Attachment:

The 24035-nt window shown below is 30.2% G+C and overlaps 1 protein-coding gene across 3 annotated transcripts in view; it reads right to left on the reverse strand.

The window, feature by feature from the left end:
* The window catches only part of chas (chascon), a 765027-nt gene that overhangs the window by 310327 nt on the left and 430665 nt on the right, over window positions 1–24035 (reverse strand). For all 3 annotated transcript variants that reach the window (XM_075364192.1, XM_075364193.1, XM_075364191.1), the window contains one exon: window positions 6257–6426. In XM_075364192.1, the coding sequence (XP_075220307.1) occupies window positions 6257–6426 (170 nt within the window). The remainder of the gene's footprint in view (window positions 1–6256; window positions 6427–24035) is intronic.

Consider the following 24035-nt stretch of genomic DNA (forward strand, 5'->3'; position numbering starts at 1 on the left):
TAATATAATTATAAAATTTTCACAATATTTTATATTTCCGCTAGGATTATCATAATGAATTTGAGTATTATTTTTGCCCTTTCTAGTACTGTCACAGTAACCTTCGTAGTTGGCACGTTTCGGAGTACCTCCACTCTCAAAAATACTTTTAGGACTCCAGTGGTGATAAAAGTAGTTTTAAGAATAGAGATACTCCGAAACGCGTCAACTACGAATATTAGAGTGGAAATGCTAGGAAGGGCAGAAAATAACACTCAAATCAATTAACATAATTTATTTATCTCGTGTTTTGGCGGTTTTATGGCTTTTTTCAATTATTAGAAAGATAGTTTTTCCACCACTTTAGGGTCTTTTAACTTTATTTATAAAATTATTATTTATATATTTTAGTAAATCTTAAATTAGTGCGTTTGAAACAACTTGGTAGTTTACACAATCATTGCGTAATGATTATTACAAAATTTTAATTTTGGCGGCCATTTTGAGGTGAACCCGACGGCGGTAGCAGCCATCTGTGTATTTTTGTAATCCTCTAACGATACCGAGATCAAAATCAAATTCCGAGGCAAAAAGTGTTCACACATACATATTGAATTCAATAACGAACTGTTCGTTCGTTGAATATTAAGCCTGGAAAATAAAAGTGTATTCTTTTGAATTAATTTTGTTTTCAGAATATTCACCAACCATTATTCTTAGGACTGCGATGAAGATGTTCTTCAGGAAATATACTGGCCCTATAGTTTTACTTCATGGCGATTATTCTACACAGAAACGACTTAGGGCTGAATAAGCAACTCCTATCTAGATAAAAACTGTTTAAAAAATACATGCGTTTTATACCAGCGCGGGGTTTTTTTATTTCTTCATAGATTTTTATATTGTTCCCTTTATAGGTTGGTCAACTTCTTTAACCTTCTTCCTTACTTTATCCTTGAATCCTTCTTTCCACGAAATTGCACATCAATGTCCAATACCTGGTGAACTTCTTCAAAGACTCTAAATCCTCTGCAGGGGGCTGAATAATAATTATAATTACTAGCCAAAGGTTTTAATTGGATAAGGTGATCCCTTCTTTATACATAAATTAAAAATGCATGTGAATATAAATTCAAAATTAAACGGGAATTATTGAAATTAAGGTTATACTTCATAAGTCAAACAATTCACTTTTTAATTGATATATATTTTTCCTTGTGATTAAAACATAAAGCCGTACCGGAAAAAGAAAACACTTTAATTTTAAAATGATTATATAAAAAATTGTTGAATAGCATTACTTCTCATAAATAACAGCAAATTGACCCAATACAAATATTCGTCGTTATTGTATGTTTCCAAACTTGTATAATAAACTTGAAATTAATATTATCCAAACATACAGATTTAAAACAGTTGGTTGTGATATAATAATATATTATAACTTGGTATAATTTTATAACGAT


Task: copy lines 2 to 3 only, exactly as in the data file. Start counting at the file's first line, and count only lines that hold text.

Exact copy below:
The window, feature by feature from the left end:
* The window catches only part of chas (chascon), a 765027-nt gene that overhangs the window by 310327 nt on the left and 430665 nt on the right, over window positions 1–24035 (reverse strand). For all 3 annotated transcript variants that reach the window (XM_075364192.1, XM_075364193.1, XM_075364191.1), the window contains one exon: window positions 6257–6426. In XM_075364192.1, the coding sequence (XP_075220307.1) occupies window positions 6257–6426 (170 nt within the window). The remainder of the gene's footprint in view (window positions 1–6256; window positions 6427–24035) is intronic.